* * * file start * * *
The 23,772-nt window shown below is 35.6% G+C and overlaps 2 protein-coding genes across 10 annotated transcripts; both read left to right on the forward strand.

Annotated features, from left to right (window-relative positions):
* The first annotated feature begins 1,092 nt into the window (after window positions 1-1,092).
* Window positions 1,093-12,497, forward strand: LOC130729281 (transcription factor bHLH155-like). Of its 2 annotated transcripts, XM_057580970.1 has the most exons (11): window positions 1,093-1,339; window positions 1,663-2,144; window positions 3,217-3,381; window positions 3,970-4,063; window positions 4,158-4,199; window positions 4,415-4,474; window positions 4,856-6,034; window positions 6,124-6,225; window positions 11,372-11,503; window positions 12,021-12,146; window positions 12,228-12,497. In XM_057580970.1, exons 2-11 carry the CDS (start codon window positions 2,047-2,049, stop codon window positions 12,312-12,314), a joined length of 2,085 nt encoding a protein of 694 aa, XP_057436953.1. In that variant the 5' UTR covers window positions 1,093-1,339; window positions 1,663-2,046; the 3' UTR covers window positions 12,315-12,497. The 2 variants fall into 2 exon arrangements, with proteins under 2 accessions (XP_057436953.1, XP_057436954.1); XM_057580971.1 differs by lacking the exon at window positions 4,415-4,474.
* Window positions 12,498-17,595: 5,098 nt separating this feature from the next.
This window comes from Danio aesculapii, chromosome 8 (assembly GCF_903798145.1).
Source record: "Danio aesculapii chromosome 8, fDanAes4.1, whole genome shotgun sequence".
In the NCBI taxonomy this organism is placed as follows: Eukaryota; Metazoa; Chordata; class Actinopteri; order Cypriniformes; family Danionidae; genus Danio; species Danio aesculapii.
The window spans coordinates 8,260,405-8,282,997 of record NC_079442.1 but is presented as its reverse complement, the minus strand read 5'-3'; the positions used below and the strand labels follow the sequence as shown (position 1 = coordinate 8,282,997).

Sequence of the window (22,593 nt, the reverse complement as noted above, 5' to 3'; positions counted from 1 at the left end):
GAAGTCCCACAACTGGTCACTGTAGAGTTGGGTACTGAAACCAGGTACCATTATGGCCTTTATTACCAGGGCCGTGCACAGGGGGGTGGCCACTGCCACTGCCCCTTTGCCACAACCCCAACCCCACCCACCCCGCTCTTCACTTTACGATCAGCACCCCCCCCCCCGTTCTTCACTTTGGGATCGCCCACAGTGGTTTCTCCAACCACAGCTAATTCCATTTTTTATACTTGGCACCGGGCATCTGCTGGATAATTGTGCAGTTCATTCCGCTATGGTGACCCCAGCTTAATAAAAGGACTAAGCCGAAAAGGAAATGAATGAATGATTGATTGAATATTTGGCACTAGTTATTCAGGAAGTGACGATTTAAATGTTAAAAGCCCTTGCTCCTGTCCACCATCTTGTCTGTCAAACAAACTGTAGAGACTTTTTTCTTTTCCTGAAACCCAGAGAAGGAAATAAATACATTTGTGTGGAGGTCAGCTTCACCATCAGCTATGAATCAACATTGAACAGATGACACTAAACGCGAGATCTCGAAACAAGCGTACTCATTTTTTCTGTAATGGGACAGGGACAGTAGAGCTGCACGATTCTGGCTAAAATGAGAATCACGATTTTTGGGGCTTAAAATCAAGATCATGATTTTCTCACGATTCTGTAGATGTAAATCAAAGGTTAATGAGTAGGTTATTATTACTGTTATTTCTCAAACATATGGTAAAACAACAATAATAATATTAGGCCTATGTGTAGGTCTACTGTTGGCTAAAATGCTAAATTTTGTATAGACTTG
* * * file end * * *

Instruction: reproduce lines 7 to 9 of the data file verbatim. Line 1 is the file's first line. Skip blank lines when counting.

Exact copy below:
Source record: "Danio aesculapii chromosome 8, fDanAes4.1, whole genome shotgun sequence".
In the NCBI taxonomy this organism is placed as follows: Eukaryota; Metazoa; Chordata; class Actinopteri; order Cypriniformes; family Danionidae; genus Danio; species Danio aesculapii.
The window spans coordinates 8,260,405-8,282,997 of record NC_079442.1 but is presented as its reverse complement, the minus strand read 5'-3'; the positions used below and the strand labels follow the sequence as shown (position 1 = coordinate 8,282,997).